Building OpenCV

  • Build & install OpenCV 4.x (4.2 works good for me; ROS works with it)
    • Mind here that we need to change a lot of CMake flags, so I highly recommend cmake-gui (sudo apt-get install cmake-qt-gui); search and click the features you want to have enabled (even after your exec'd a usual cmake -D flag)
    • Guide for building with CUDA support on Ubuntu 20.04 (18.04 here)
    • Mind that CUDA requires opencv-contrib modules (do not forget to check out the correct version here as well)
    • enable deprecated OPENCV_GENERATE_PKGCONFIG files. Idk why OpenCV thinks they aren't needed anymore.
    • or enable gstreamer 1.0 support with -D WITH_GSTREAMER=ON

Tests

  • Test if GStreamer installation was successful (You should see your webcam's image):
 $ gst-launch-1.0 v4l2src ! xvimagesink
  • Test if Intel MFX installation was successful:
$ gst-inspect-1.0 | grep mfx 
mfx: mfxh264dec: MFX H264 decoder
mfx: mfxhevcdec: MFX HEVC decoder
mfx: mfxh264enc: MFX H.264 encoder
mfx: mfxhevcenc: MFX H.265 encoder
  • Test if NVIDIA NVENC installation was successful:
$ gst-inspect-1.0 | grep nvenc 
nvenc: nvh264enc: NVENC H.264 Video Encoder

Usage

  • gst_device_to_shm grabs the VideoCapture(0) and puts the raw image in a shared memory. Mind here to define your own webcam properties.
  • gst_shm_to_app grabs the shared memory frame from gst_device_to_shm and pipes it to a VideoCapture.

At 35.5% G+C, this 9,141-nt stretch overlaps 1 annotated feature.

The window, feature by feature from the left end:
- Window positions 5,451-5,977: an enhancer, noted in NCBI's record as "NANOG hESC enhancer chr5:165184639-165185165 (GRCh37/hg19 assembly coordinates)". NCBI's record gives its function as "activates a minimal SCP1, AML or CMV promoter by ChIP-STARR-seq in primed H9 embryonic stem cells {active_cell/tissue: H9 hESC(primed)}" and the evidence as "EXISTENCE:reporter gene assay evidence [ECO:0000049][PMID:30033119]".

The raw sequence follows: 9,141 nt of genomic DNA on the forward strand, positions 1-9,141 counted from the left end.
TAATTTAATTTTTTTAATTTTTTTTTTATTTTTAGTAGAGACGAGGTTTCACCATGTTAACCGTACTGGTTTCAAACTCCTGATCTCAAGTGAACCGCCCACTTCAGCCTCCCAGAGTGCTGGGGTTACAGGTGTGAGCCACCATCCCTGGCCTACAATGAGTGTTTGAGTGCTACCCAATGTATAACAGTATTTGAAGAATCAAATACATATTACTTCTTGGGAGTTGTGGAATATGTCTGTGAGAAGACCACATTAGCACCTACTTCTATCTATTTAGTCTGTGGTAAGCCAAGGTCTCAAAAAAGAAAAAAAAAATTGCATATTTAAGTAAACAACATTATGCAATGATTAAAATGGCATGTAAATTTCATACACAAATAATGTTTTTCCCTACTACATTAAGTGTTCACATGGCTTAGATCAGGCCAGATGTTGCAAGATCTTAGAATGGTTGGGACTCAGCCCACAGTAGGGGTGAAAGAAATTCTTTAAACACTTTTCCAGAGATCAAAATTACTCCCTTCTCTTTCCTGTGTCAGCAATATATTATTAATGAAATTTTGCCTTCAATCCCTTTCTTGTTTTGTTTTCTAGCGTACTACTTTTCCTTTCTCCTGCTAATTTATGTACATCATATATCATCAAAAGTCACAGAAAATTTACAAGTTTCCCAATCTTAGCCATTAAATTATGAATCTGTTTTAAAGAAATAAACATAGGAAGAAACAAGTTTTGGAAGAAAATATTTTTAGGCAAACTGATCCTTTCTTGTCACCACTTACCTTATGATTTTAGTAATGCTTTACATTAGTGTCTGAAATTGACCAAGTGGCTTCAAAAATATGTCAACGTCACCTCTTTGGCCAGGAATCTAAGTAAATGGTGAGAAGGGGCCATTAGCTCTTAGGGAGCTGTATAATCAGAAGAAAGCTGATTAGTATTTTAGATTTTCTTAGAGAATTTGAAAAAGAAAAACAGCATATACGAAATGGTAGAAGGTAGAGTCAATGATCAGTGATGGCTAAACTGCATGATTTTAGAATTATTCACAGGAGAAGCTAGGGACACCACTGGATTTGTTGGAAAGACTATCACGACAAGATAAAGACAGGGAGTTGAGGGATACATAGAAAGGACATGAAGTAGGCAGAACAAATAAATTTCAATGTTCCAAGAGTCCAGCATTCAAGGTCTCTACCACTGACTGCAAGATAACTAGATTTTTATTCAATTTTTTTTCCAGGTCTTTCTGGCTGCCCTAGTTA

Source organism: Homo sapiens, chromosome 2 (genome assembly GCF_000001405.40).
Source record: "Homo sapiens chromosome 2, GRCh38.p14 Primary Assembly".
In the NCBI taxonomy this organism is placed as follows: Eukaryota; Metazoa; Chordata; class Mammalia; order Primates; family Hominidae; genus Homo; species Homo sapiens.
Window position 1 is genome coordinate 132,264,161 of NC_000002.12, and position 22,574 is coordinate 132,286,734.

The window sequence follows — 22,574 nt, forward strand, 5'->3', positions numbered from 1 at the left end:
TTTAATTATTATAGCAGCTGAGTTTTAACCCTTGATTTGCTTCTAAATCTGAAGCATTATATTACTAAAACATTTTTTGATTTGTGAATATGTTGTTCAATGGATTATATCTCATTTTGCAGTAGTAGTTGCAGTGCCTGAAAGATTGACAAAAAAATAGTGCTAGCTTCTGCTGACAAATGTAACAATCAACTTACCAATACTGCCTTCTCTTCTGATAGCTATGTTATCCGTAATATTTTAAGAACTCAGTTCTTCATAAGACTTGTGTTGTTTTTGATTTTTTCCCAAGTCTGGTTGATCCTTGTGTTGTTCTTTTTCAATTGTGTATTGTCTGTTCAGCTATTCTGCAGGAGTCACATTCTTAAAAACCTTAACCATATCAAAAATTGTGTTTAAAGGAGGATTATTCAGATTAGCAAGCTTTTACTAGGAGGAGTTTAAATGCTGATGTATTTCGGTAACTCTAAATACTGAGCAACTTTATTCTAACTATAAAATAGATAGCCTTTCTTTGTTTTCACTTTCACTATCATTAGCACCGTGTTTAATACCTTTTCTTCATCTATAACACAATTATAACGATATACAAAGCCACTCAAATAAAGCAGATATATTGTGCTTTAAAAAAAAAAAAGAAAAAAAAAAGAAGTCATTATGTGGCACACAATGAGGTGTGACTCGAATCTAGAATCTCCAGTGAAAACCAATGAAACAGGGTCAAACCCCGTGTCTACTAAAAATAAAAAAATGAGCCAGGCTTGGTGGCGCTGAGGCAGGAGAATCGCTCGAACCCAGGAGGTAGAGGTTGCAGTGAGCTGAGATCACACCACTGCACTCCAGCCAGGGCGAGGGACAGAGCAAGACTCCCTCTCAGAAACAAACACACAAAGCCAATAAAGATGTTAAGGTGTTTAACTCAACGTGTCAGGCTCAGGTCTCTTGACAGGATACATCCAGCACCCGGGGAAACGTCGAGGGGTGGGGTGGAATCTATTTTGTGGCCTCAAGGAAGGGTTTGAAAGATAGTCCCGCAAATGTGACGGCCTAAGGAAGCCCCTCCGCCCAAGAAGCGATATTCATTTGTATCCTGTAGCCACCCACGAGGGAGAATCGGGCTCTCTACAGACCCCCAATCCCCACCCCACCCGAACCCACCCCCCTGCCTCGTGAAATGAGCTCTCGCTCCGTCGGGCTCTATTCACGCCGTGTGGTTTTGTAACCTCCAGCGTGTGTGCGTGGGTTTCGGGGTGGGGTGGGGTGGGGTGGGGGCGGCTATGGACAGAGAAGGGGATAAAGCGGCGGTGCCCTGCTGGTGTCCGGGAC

• gst_device_to_rtp grabs the VideoCapture(0),encodes the frame and streams it to rtp://localhost:5000
  • gst_shm_to_rtp grabs the shared memory frame from gst_device_to_shm ,encodes the frame and streams it to rtp://localhost:5000.
  • gst_intel_device_to_app_to_file grabs the v4l2src /dev/video0 (usually webcam) to OpenCV format and writes it as an h264 encoded file.
  • gst_intel_device_to_app_to_rtp grabs the v4l2src /dev/video0 (usually webcam) to OpenCV format and writes it as an h264 encoded rtp stream. Use the provided *.sdp files for VLC viewer.
  • gst_shm_to_rtp grabs the shared memory frame from gst_device_to_shm ,encodes the frame and streams it to rtp://localhost:5000.
  • [gst_nvidia_device_to_app_to_file] (coming_soon™)
  • [gst_nvidia_device_to_app_to_rtp] (coming_soon™)
  • [gst_raspberrypi_device_to_app_to_file] (coming_soon™)

Further informations

Inspired by https://github.com/tik0/mat2gstreamer

Disclaimer

  • Use at your own risk
  • It works on my machine